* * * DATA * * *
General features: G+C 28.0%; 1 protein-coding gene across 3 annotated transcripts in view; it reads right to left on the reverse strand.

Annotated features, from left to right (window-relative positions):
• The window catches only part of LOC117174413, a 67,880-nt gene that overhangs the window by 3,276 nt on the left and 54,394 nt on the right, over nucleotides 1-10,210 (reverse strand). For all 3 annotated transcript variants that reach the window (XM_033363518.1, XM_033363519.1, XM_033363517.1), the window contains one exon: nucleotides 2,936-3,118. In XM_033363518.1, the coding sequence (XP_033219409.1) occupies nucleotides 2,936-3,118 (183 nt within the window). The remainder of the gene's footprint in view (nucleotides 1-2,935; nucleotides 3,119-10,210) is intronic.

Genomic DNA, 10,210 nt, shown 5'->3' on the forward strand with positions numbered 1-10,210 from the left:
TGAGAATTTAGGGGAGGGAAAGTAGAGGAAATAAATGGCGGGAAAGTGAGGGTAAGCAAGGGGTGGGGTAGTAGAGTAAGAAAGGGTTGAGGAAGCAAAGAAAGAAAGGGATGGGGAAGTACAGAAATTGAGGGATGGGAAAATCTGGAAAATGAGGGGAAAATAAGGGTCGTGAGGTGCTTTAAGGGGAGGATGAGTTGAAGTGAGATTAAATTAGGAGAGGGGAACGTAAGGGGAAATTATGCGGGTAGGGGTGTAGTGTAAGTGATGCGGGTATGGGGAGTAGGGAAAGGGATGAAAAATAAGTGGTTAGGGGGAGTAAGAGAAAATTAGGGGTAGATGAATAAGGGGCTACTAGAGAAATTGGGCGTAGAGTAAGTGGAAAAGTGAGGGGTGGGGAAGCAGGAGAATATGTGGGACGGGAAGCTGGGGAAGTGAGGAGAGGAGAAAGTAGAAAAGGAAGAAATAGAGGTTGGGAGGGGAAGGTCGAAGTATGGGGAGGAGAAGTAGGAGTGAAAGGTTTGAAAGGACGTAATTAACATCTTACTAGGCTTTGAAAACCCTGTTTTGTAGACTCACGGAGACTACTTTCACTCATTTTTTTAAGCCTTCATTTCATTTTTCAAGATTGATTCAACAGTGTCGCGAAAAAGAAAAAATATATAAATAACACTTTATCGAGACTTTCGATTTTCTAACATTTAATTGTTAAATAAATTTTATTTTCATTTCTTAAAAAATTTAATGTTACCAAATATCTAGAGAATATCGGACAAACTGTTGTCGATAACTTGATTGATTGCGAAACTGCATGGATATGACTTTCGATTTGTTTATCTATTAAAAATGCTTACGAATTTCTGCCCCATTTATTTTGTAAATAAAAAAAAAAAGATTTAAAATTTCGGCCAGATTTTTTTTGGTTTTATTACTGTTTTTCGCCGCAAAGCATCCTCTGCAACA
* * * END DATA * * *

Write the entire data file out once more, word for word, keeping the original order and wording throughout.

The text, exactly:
General features: G+C 28.0%; 1 protein-coding gene across 3 annotated transcripts in view; it reads right to left on the reverse strand.

Annotated features, from left to right (window-relative positions):
• The window catches only part of LOC117174413, a 67,880-nt gene that overhangs the window by 3,276 nt on the left and 54,394 nt on the right, over nucleotides 1-10,210 (reverse strand). For all 3 annotated transcript variants that reach the window (XM_033363518.1, XM_033363519.1, XM_033363517.1), the window contains one exon: nucleotides 2,936-3,118. In XM_033363518.1, the coding sequence (XP_033219409.1) occupies nucleotides 2,936-3,118 (183 nt within the window). The remainder of the gene's footprint in view (nucleotides 1-2,935; nucleotides 3,119-10,210) is intronic.

Genomic DNA, 10,210 nt, shown 5'->3' on the forward strand with positions numbered 1-10,210 from the left:
TGAGAATTTAGGGGAGGGAAAGTAGAGGAAATAAATGGCGGGAAAGTGAGGGTAAGCAAGGGGTGGGGTAGTAGAGTAAGAAAGGGTTGAGGAAGCAAAGAAAGAAAGGGATGGGGAAGTACAGAAATTGAGGGATGGGAAAATCTGGAAAATGAGGGGAAAATAAGGGTCGTGAGGTGCTTTAAGGGGAGGATGAGTTGAAGTGAGATTAAATTAGGAGAGGGGAACGTAAGGGGAAATTATGCGGGTAGGGGTGTAGTGTAAGTGATGCGGGTATGGGGAGTAGGGAAAGGGATGAAAAATAAGTGGTTAGGGGGAGTAAGAGAAAATTAGGGGTAGATGAATAAGGGGCTACTAGAGAAATTGGGCGTAGAGTAAGTGGAAAAGTGAGGGGTGGGGAAGCAGGAGAATATGTGGGACGGGAAGCTGGGGAAGTGAGGAGAGGAGAAAGTAGAAAAGGAAGAAATAGAGGTTGGGAGGGGAAGGTCGAAGTATGGGGAGGAGAAGTAGGAGTGAAAGGTTTGAAAGGACGTAATTAACATCTTACTAGGCTTTGAAAACCCTGTTTTGTAGACTCACGGAGACTACTTTCACTCATTTTTTTAAGCCTTCATTTCATTTTTCAAGATTGATTCAACAGTGTCGCGAAAAAGAAAAAATATATAAATAACACTTTATCGAGACTTTCGATTTTCTAACATTTAATTGTTAAATAAATTTTATTTTCATTTCTTAAAAAATTTAATGTTACCAAATATCTAGAGAATATCGGACAAACTGTTGTCGATAACTTGATTGATTGCGAAACTGCATGGATATGACTTTCGATTTGTTTATCTATTAAAAATGCTTACGAATTTCTGCCCCATTTATTTTGTAAATAAAAAAAAAAAGATTTAAAATTTCGGCCAGATTTTTTTTGGTTTTATTACTGTTTTTCGCCGCAAAGCATCCTCTGCAACA